Single Baby Boomers are often willing to take chances. For some it may mean changing professions, traveling to distant locales, starting new hobbies or even living in unique places. Some have decided to take to the trees, not just for an off-beat vacation, but full-time.
Baby Boomer, Pete Nelson, who’s been described as the tree whisperer, is a world-renowned treehouse designer, builder and host of the Animal Planet show Treehouse Masters. His team of craftsmen, which includes his son, Charlie, create incredible homes and businesses in nature’s canopy. He combines science and art to build his clients’ sky-high dreams of magnificent multi-bedroom treehouses with elaborate kitchens and bathrooms or smaller, peaceful escapes. “We awaken that inner child who dreams of living among the trees,” Pete says. His one-of-a-kind treehouses include a spa retreat, a brewery, a honeymoon suite, an Irish-themed cottage, and an 800-square-foot Texas treehouse with a full bath and flat-screen TV. Nelson’s catch line “To the trees” on his show heralds the start of each new project as he creates a plan that meets his client’s needs plus offering them options they never thought possible.
To have a home in the trees built by Nelson Treehouse and Supply you can apply to be on the show at https://www.facebook.com/treehousemasters/. You can get a tour of his famous builds, rent a treehouse for a vacation, book a wedding or another event at Treehouse Point. It’s located along the Preston-Fall City Road 30 minutes from Seattle, WA in a beautiful forest along the Raging River.
The steps to a Nelson Treehouse built structure are as follows:
Step 1: The Site Visit or Consultation
The team meets your trees, discusses your vision and takes measurements so they can get everything they need to design the treehouse of your dreams.
Step 2: Design and Budget
The information that they gathered during the site visit is transformed into drawings of your unique treehouse. A plan is developed as is an estimate which is based on the client’s budget.
Step 3: The Build
A contract to build a treehouse is signed and construction scheduled.
Tree houses built by Nelson Company are “custom designed for the unique tree scenario, client’s design aesthetic and the location” according to Nelson. The primary building costs take the following factors into consideration.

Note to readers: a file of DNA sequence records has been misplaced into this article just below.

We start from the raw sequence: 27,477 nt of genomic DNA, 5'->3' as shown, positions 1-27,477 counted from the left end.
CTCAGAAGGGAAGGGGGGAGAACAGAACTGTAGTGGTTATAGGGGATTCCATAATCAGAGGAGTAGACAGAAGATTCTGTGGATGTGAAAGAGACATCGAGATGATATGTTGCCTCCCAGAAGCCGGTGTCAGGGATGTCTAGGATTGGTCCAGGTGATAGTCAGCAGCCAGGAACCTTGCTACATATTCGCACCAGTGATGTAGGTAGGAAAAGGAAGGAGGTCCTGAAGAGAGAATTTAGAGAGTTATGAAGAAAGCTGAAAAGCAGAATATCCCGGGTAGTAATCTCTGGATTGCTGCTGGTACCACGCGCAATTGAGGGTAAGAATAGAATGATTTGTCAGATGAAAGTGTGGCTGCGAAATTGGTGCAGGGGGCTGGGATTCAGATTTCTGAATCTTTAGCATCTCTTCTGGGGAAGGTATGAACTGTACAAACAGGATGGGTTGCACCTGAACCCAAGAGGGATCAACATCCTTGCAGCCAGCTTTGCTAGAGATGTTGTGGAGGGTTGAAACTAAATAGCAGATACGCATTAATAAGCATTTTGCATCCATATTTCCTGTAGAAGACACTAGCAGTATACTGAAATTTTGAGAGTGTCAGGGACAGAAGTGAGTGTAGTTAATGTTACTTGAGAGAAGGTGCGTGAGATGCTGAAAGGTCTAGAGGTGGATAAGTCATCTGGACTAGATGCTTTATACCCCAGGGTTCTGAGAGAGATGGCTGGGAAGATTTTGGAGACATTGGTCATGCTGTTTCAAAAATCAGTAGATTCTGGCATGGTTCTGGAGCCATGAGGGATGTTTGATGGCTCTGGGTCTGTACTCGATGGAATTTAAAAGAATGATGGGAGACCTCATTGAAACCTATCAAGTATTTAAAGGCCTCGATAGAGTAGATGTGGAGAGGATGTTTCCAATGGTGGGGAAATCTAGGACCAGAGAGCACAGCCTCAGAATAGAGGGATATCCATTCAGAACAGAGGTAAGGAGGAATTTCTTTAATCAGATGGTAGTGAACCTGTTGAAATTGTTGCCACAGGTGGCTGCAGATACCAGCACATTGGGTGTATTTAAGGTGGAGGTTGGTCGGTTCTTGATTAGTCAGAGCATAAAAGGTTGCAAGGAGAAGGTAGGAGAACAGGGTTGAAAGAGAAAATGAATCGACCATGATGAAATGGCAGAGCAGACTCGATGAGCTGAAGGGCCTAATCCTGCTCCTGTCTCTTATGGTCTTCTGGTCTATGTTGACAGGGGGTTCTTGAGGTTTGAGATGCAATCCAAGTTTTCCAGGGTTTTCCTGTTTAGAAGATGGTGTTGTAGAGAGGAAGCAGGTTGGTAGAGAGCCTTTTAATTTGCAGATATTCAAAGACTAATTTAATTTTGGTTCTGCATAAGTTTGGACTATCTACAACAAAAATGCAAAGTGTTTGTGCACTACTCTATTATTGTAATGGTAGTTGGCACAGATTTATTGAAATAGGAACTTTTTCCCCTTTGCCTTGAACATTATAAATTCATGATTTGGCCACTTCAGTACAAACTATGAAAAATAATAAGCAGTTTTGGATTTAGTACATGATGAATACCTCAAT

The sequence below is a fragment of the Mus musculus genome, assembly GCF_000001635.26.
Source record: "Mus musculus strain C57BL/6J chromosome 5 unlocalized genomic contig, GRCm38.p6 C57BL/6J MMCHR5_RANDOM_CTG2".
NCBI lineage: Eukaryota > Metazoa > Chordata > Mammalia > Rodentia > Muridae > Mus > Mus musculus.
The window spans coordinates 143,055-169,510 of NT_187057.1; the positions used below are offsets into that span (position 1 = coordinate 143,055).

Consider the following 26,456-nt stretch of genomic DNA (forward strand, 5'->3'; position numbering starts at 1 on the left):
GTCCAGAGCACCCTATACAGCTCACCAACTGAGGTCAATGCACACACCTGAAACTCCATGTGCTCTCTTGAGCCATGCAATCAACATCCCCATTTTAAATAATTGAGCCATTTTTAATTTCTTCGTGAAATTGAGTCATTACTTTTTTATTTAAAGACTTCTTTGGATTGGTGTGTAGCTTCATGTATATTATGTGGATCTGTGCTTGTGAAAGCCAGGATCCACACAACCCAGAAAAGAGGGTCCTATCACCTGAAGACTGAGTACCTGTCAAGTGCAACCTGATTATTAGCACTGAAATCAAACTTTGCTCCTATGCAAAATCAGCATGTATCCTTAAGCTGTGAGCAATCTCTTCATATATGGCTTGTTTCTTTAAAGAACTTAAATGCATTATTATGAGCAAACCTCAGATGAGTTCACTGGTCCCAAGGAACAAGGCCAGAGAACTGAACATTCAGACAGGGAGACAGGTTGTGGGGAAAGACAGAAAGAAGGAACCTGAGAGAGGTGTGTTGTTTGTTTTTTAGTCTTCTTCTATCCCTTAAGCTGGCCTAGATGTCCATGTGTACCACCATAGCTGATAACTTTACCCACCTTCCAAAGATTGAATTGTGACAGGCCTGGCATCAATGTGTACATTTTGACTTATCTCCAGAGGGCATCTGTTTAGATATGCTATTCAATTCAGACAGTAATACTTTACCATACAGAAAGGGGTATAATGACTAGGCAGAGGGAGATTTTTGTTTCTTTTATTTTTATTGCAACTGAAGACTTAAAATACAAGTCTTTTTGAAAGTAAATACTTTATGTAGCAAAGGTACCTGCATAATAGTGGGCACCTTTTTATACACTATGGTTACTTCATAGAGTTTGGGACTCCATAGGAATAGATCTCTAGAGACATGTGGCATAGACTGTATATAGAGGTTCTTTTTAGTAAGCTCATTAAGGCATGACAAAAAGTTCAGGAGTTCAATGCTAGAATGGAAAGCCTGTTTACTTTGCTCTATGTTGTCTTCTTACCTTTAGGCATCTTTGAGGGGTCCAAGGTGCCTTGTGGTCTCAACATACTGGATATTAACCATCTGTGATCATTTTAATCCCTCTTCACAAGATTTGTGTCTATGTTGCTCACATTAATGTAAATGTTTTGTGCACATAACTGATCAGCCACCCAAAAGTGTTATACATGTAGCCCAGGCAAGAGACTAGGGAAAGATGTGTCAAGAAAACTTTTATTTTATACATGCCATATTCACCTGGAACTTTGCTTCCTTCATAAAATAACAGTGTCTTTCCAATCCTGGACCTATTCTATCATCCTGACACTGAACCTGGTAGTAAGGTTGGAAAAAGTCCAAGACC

- The height of the treehouse off the ground
- Access to the project area
- The time of year (i.e. peak travel season costs, weather, etc.)
- The number of trees to which it is connected
- The materials used
- Logistical costs (e.g. accommodations, plane tickets, car rentals, etc.)
The average starting cost of a 200 square foot custom NT&S built treehouse without plumbing built out-of-state is $180,000 and $150,000 in Washington State. Custom design fees of $15,000, interior furnishings and any permitting or engineering fees add to the cost of the treehouse construction price.
Their website added, “if you want amenities like water and/or electricity in your treehouse, it is the homeowner’s responsibility to permit and install the necessary infrastructure (e.g. septic system) that can be accessed by the future treehouse . . . we recommend considering more economical and environmentally friendly options like compostable toilets and grey water sinks.”
They require their treehouses to be permitted and follow engineering codes in most cases. This can add up to $20,000 to the cost. The also recommend researching what your local building authorities and any Home Owners Associations require since they vary in each location. A permitted, engineered, plumbed treehouse built out-of-state has a base cost of approximately $225,000.00. See http://www.nelsontreehouseandsupply.com/building.html for more details.
If you’re considering building your own treehouse without obtaining a building permit, here are some reasons why you should pay the fee and take the time to get one.
- You want to make sure that you’re obeying zoning laws and abiding by all building codes so you’re not ordered to stop building or tear the structure down in the future.